Next Thursday, March 8th, communities across the world will celebrate International Women’s Day 2018. The annual day of recognition draws attention to the social, economic, cultural and political achievements of women. This year, Apple will again join in the festivities with special events of their own at select retail stores.
diversity Stories March 1
diversity Stories November 9, 2017
Apple has released its annual diversity report which is the first since former HR head Denise Young Smith moved to her newly created role as VP of Inclusion and Diversity. Apple highlights key data points and comparisons in the latest report compared to the last three years in an update to its Diversity microsite.
diversity Stories October 27, 2017
diversity Stories March 8, 2017
Apple’s iTunes Store is celebrating International Women’s Day 2017 by dedicating the entire Movies and TV Shows pages to titles and collections featuring actresses, directors, producers, TV series, films, and documentaries. IWD’s official theme this year is ‘#BeBoldForChange’ and focuses on the goal of a gender inclusive world.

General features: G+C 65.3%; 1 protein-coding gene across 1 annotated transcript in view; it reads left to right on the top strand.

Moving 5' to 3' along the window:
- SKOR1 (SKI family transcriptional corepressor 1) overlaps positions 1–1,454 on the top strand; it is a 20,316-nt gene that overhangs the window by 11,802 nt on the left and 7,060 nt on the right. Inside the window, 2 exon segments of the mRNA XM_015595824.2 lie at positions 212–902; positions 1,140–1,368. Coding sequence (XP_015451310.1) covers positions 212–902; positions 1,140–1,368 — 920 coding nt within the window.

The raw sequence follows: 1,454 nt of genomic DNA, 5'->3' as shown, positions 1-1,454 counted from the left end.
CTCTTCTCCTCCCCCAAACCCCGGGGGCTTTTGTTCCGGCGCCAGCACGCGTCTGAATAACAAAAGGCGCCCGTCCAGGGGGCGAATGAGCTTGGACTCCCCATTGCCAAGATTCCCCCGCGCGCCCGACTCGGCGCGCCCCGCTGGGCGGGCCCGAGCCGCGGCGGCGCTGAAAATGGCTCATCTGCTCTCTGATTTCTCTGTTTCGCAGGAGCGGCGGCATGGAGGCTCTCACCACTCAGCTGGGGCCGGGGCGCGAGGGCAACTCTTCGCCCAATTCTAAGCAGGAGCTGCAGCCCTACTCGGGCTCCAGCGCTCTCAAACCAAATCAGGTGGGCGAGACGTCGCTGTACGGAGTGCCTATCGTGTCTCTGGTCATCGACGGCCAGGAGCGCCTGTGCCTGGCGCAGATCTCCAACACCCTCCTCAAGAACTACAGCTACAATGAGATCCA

diversity Stories February 26, 2016
Tim Cook and company lead Apple’s annual shareholders meeting of 2016 this morning, and as usual there were some interesting questions and answers between those in attendance. Like last year, Apple’s rumored electric vehicle project came up, only the Apple CEO didn’t automatically defer to CarPlay this go around. Diversity and Apple’s ongoing battle with the FBI over encryption were also topics of discussion at the Cupertino meeting at Apple HQ.
diversity Stories January 19, 2016
Over the weekend, Apple posted its latest EEO-1 statement: the Equal Employment Opportunity form follows government regulations to note diversity of Apple’s employee base (via AppleInsider). The newly-released 2015 statement shows that 30 percent of Apple’s employees in the United States are female, a rise of 1% over the numbers posted in the 2014 statement. Black and Hispanic employees make up 8.6 percent and 11.7 percent of the workforce, respectively.
At an executive level, Apple continues to be heavily stacked towards white men. The report says that Apple’s senior officials, executives and managers are 83 percent are male, and 83 percent are white.
That being said, it’s worth noting that Apple refutes the EEO-1 process. It says that the federally-enforced survey is outdated and does not reflect reality. The company’s own numbers paint itself in a much better light, claiming >50% growth in employment of black, Hispanic and female hires.